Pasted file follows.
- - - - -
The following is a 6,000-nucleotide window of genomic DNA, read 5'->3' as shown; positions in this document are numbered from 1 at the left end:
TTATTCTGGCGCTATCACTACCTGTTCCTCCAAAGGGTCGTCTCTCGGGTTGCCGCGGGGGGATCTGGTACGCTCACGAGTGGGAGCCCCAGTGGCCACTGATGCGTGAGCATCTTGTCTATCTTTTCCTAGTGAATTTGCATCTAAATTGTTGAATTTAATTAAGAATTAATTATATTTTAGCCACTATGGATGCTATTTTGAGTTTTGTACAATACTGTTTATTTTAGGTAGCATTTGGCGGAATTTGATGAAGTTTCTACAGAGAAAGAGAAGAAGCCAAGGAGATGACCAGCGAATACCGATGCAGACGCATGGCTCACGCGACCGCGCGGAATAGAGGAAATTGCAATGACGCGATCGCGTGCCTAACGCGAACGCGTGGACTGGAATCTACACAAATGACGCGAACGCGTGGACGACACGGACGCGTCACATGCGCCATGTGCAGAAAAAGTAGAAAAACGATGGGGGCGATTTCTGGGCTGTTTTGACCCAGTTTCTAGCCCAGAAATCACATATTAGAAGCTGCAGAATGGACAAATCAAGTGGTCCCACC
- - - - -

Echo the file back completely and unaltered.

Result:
The following is a 6,000-nucleotide window of genomic DNA, read 5'->3' as shown; positions in this document are numbered from 1 at the left end:
TTATTCTGGCGCTATCACTACCTGTTCCTCCAAAGGGTCGTCTCTCGGGTTGCCGCGGGGGGATCTGGTACGCTCACGAGTGGGAGCCCCAGTGGCCACTGATGCGTGAGCATCTTGTCTATCTTTTCCTAGTGAATTTGCATCTAAATTGTTGAATTTAATTAAGAATTAATTATATTTTAGCCACTATGGATGCTATTTTGAGTTTTGTACAATACTGTTTATTTTAGGTAGCATTTGGCGGAATTTGATGAAGTTTCTACAGAGAAAGAGAAGAAGCCAAGGAGATGACCAGCGAATACCGATGCAGACGCATGGCTCACGCGACCGCGCGGAATAGAGGAAATTGCAATGACGCGATCGCGTGCCTAACGCGAACGCGTGGACTGGAATCTACACAAATGACGCGAACGCGTGGACGACACGGACGCGTCACATGCGCCATGTGCAGAAAAAGTAGAAAAACGATGGGGGCGATTTCTGGGCTGTTTTGACCCAGTTTCTAGCCCAGAAATCACATATTAGAAGCTGCAGAATGGACAAATCAAGTGGTCCCACC